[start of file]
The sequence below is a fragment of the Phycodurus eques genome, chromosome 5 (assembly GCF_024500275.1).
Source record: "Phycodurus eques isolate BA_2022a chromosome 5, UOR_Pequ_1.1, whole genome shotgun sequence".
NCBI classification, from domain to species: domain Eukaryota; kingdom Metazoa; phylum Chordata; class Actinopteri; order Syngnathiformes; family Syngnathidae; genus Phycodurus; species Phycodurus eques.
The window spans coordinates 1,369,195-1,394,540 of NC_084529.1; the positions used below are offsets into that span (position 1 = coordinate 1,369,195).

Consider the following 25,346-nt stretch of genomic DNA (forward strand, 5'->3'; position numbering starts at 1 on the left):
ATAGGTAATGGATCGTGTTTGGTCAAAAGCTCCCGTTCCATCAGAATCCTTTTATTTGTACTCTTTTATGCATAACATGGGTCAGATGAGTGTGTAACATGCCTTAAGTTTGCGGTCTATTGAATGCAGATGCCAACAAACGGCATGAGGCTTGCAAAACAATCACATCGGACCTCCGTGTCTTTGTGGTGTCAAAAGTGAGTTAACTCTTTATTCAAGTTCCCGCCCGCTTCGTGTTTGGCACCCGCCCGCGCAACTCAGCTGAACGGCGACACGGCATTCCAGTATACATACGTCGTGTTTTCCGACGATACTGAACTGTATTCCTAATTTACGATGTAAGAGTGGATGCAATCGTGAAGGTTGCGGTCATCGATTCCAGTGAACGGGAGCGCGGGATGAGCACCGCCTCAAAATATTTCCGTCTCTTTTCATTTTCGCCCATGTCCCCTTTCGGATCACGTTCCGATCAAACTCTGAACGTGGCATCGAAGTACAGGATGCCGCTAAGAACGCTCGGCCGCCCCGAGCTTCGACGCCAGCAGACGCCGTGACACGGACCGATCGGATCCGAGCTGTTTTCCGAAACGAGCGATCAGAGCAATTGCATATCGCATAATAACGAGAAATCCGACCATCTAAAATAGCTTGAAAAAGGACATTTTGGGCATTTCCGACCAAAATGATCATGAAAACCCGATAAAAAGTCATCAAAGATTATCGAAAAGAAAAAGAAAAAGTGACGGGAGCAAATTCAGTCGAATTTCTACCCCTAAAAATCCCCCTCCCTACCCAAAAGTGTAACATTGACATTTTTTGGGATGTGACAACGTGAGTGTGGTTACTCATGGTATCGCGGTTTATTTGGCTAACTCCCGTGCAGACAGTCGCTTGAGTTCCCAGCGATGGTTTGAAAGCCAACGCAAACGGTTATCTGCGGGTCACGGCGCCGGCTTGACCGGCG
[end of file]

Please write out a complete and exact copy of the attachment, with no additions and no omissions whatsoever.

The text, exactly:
The sequence below is a fragment of the Phycodurus eques genome, chromosome 5 (assembly GCF_024500275.1).
Source record: "Phycodurus eques isolate BA_2022a chromosome 5, UOR_Pequ_1.1, whole genome shotgun sequence".
NCBI classification, from domain to species: domain Eukaryota; kingdom Metazoa; phylum Chordata; class Actinopteri; order Syngnathiformes; family Syngnathidae; genus Phycodurus; species Phycodurus eques.
The window spans coordinates 1,369,195-1,394,540 of NC_084529.1; the positions used below are offsets into that span (position 1 = coordinate 1,369,195).

Consider the following 25,346-nt stretch of genomic DNA (forward strand, 5'->3'; position numbering starts at 1 on the left):
ATAGGTAATGGATCGTGTTTGGTCAAAAGCTCCCGTTCCATCAGAATCCTTTTATTTGTACTCTTTTATGCATAACATGGGTCAGATGAGTGTGTAACATGCCTTAAGTTTGCGGTCTATTGAATGCAGATGCCAACAAACGGCATGAGGCTTGCAAAACAATCACATCGGACCTCCGTGTCTTTGTGGTGTCAAAAGTGAGTTAACTCTTTATTCAAGTTCCCGCCCGCTTCGTGTTTGGCACCCGCCCGCGCAACTCAGCTGAACGGCGACACGGCATTCCAGTATACATACGTCGTGTTTTCCGACGATACTGAACTGTATTCCTAATTTACGATGTAAGAGTGGATGCAATCGTGAAGGTTGCGGTCATCGATTCCAGTGAACGGGAGCGCGGGATGAGCACCGCCTCAAAATATTTCCGTCTCTTTTCATTTTCGCCCATGTCCCCTTTCGGATCACGTTCCGATCAAACTCTGAACGTGGCATCGAAGTACAGGATGCCGCTAAGAACGCTCGGCCGCCCCGAGCTTCGACGCCAGCAGACGCCGTGACACGGACCGATCGGATCCGAGCTGTTTTCCGAAACGAGCGATCAGAGCAATTGCATATCGCATAATAACGAGAAATCCGACCATCTAAAATAGCTTGAAAAAGGACATTTTGGGCATTTCCGACCAAAATGATCATGAAAACCCGATAAAAAGTCATCAAAGATTATCGAAAAGAAAAAGAAAAAGTGACGGGAGCAAATTCAGTCGAATTTCTACCCCTAAAAATCCCCCTCCCTACCCAAAAGTGTAACATTGACATTTTTTGGGATGTGACAACGTGAGTGTGGTTACTCATGGTATCGCGGTTTATTTGGCTAACTCCCGTGCAGACAGTCGCTTGAGTTCCCAGCGATGGTTTGAAAGCCAACGCAAACGGTTATCTGCGGGTCACGGCGCCGGCTTGACCGGCG